As the love child of the world’s most glamorous couple, model-actress Lizzy Jagger was born to be wild
Story by Gavin Edwards
Lizzy Jagger, daughter of rock legend Mick Jagger and supermodel Jerry Hall, says you have the wrong idea about her. “People assume that because I was brought up on Rolling Stones tours and my father is who he is, I’m some kind of rock-and-roll bad girl,” she says, giggling. “But I do like to have a bit of fun.”
Here are some of Lizzy’s recent amusements: visiting the rain forest in Brunei and swinging from vines like Jane in a Tarzan movie, reading Scientific American and dressing up members of her brother’s band, Turbogeist, as Medusa and octopuses. “We’re very into the tentacle aesthetic,” she says.
“I’m optimistic and loyal, and I persevere,” Lizzy says about herself. “And I’m giggly.” She says it’s a quality she inherited from her dad: “He’s a giggler as well. Both my parents are mature, sensible people, but they’ve kept their youth about them.”
Lizzy’s parents met in 1976. Mick was the frontman of the hottest band in the world, and Jerry was the hottest model in the world, her trademark long hair and legs gracing the cover of every major fashion magazine. Needless to say, the pair drew a lot of attention. Lizzy was the first of the couple’s four kids. When she was two, her mother appeared in the October 1985 issue of playboy, photographed by Annie Leibovitz. (We guess that makes posing a family tradition.)
Lizzy says her parents didn’t have any issues with their daughter revealing herself in the intimate photos you see here. “They understood that when you don’t know when you’re going to have kids, it’s nice to have wonderful pictures of your 20-something self. And at 27, I feel comfortable expressing myself through my body.”
Not that she’s modest off camera. “I’m kind of a topless person,” she admits. If Lizzy Jagger is your house guest, she will dig up your lawn to put in a vegetable garden—and she’ll probably take her shirt off while she’s at it. “I’m quite European,” she adds, “so when I’m at the beach, I prefer to be topless.” She has narrowly dodged citations for indecent exposure in the United States. “Because they could tell I was foreign,” she explains, “they understood.”
Although she spends much of her time these days in Los Angeles and New York, Lizzy was raised in London. Between Stones tours (when she’s to be found backstage at every show, “helping the crew,” as she says), trips with her family and her own travels (she’s a working model), she has almost filled her sixth passport.
Her parents made sure she didn’t get tangled up in the dark side of rock and roll. “My father, being English, taught me which forks to use and how to have polite conversation,” she says about her upbringing. “And my mother, being Texan, taught me the ‘yes sir, no sir’ kind of thing. They both have very good manners.” As for Lizzy’s musical preferences, she’s all for variety. Her tastes span from Kraftwerk to classical to Louis Prima. Her favorite Stones song, for the moment at least, is “She’s a Rainbow.” (“She comes in colors everywhere / She combs her hair / She’s like a rainbow….”)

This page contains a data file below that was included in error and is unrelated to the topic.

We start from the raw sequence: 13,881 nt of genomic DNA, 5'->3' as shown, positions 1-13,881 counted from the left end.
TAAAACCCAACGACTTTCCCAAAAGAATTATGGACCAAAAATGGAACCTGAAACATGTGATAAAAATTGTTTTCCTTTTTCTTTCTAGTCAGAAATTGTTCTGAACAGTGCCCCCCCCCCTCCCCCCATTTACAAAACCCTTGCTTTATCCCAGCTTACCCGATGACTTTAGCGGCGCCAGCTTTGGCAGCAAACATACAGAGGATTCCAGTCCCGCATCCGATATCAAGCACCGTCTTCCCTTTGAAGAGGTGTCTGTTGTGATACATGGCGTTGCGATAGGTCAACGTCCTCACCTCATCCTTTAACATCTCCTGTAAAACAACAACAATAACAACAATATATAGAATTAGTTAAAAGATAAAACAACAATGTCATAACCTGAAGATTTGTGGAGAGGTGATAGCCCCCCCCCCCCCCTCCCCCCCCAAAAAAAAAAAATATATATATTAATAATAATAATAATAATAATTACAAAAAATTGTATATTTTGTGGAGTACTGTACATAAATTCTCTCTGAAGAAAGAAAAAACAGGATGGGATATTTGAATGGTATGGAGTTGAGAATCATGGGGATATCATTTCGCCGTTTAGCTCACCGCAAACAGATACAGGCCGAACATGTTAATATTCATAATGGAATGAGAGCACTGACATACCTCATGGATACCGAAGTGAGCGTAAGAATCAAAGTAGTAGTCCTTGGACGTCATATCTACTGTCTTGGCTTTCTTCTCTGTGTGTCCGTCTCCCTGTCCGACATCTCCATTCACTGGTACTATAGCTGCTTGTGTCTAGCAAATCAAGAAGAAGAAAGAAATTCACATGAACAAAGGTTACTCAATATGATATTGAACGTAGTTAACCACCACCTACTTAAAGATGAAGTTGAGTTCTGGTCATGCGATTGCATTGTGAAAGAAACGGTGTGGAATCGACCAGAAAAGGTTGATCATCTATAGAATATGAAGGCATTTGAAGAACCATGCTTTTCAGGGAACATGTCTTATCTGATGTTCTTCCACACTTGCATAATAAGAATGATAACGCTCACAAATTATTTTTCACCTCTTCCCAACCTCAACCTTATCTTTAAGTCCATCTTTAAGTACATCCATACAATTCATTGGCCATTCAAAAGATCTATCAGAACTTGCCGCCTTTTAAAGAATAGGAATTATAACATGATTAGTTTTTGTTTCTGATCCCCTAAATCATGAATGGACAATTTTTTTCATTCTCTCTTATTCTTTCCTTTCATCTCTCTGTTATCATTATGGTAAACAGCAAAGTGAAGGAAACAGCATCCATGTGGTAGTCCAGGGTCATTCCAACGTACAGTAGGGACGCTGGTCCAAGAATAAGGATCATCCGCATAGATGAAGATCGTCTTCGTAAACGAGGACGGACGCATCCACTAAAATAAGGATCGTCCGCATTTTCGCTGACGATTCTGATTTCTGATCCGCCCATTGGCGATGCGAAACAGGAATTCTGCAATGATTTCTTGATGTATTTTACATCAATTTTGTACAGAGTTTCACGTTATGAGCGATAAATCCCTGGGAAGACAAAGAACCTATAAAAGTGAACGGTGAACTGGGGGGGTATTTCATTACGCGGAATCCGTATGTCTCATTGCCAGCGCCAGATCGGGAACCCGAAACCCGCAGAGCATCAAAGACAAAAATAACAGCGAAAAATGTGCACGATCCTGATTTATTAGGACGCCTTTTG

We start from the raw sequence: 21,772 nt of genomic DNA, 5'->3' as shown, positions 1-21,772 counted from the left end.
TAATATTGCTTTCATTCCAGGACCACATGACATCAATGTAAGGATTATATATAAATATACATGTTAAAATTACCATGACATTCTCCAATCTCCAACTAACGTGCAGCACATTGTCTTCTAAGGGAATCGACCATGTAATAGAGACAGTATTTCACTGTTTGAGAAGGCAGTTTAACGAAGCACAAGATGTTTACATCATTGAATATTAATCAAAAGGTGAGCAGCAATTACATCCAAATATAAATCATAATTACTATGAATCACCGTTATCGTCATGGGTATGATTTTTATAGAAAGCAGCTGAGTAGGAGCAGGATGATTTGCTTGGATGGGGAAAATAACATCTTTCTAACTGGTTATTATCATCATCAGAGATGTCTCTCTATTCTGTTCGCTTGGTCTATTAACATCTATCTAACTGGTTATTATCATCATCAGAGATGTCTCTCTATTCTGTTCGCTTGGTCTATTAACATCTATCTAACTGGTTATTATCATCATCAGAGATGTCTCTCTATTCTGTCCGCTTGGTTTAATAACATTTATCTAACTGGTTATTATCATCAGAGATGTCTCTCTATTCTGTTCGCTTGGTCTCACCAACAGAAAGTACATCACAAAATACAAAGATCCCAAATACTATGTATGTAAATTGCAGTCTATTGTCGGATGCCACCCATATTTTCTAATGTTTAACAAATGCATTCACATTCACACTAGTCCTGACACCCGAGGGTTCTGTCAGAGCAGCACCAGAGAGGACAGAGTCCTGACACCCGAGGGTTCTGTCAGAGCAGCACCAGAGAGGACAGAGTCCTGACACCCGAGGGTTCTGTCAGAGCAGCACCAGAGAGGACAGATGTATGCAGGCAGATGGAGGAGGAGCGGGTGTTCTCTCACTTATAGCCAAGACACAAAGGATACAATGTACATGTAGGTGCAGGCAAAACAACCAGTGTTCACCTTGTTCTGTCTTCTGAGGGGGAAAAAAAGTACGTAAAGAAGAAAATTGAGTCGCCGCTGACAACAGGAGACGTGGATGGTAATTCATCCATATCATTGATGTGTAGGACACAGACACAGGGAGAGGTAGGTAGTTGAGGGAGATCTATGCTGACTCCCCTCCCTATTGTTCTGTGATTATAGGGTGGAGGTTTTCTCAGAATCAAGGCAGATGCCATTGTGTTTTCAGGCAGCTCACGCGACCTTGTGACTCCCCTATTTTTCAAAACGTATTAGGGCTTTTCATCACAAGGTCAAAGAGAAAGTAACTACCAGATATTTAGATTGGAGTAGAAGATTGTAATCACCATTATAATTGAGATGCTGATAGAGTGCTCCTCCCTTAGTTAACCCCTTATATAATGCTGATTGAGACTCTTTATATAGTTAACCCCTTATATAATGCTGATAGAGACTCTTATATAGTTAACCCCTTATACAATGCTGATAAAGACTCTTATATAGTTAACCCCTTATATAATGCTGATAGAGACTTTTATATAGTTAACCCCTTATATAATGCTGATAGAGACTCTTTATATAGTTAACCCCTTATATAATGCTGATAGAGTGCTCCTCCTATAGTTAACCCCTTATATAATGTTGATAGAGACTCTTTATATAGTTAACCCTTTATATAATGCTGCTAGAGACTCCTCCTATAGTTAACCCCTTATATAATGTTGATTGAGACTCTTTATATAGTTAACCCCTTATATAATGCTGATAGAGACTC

Her next adventure will be the freewheeling Burning Man (“My favorite American festival,” she says). She has big plans: She and a friend bought a double-decker London bus and plan to drive it from Los Angeles to the Nevada desert (at 40 miles an hour), transporting sunscreen, catsuits and a 50-foot cloth woman they made. “All-natural fibers and scrap-wool stuffing,” Lizzy explains. “And she’ll double as furniture. You can jump around on her like a bouncy castle.” Is the giant dressed? “Oh no. She’s naked. She’s woman. We wouldn’t make her wear clothes.”
Another of Lizzy’s great passions: the water. She loves to be on the beach and to swim in the ocean. One of her greatest vices, she reveals, is luxuriating in long hot baths—sometimes for an hour, sometimes two. “I love being in the water so much, my friend and I are getting mermaid tails made,” she tells us. Apparently, not only are custom-made mermaid tails with flippers available, they actually work in water. And there are coaches who give lessons on how to swim with them.
“I think we’ll take them into the ocean and confuse some sailors,” Lizzy says. Happy sailors, presumably. Her other destination: the Grotto at the Playboy Mansion. “We’ll do some pictures for fun,” Lizzy says (giggling, of course). “It looks like a real mermaid domain.” Count us in.
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